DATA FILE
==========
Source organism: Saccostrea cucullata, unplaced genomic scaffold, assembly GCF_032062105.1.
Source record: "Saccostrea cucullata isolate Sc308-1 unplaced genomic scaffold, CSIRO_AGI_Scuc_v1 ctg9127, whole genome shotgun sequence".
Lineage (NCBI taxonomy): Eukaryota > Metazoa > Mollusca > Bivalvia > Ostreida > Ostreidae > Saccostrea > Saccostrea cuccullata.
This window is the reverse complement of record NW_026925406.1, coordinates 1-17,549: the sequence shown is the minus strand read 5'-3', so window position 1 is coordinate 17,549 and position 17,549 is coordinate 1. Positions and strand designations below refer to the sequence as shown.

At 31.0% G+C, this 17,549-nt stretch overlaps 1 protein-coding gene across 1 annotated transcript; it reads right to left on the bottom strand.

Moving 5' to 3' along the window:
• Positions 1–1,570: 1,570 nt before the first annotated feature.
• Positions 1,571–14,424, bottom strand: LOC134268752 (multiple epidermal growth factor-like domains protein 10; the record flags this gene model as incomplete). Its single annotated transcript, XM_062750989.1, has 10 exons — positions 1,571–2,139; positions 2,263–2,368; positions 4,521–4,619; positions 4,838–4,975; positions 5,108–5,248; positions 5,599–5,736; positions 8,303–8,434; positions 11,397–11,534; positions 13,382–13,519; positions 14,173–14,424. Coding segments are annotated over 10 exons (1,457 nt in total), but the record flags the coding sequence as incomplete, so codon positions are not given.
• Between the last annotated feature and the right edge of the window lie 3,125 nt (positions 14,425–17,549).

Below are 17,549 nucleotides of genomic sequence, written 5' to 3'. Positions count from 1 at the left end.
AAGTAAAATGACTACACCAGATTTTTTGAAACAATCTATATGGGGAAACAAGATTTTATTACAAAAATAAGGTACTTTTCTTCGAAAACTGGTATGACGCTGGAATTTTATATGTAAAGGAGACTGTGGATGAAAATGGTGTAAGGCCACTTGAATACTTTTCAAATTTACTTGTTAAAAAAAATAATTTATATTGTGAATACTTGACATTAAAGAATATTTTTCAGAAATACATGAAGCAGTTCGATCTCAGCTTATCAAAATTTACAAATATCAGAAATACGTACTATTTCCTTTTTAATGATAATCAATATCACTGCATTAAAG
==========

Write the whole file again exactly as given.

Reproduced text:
Source organism: Saccostrea cucullata, unplaced genomic scaffold, assembly GCF_032062105.1.
Source record: "Saccostrea cucullata isolate Sc308-1 unplaced genomic scaffold, CSIRO_AGI_Scuc_v1 ctg9127, whole genome shotgun sequence".
Lineage (NCBI taxonomy): Eukaryota > Metazoa > Mollusca > Bivalvia > Ostreida > Ostreidae > Saccostrea > Saccostrea cuccullata.
This window is the reverse complement of record NW_026925406.1, coordinates 1-17,549: the sequence shown is the minus strand read 5'-3', so window position 1 is coordinate 17,549 and position 17,549 is coordinate 1. Positions and strand designations below refer to the sequence as shown.

At 31.0% G+C, this 17,549-nt stretch overlaps 1 protein-coding gene across 1 annotated transcript; it reads right to left on the bottom strand.

Moving 5' to 3' along the window:
• Positions 1–1,570: 1,570 nt before the first annotated feature.
• Positions 1,571–14,424, bottom strand: LOC134268752 (multiple epidermal growth factor-like domains protein 10; the record flags this gene model as incomplete). Its single annotated transcript, XM_062750989.1, has 10 exons — positions 1,571–2,139; positions 2,263–2,368; positions 4,521–4,619; positions 4,838–4,975; positions 5,108–5,248; positions 5,599–5,736; positions 8,303–8,434; positions 11,397–11,534; positions 13,382–13,519; positions 14,173–14,424. Coding segments are annotated over 10 exons (1,457 nt in total), but the record flags the coding sequence as incomplete, so codon positions are not given.
• Between the last annotated feature and the right edge of the window lie 3,125 nt (positions 14,425–17,549).

Below are 17,549 nucleotides of genomic sequence, written 5' to 3'. Positions count from 1 at the left end.
AAGTAAAATGACTACACCAGATTTTTTGAAACAATCTATATGGGGAAACAAGATTTTATTACAAAAATAAGGTACTTTTCTTCGAAAACTGGTATGACGCTGGAATTTTATATGTAAAGGAGACTGTGGATGAAAATGGTGTAAGGCCACTTGAATACTTTTCAAATTTACTTGTTAAAAAAAATAATTTATATTGTGAATACTTGACATTAAAGAATATTTTTCAGAAATACATGAAGCAGTTCGATCTCAGCTTATCAAAATTTACAAATATCAGAAATACGTACTATTTCCTTTTTAATGATAATCAATATCACTGCATTAAAG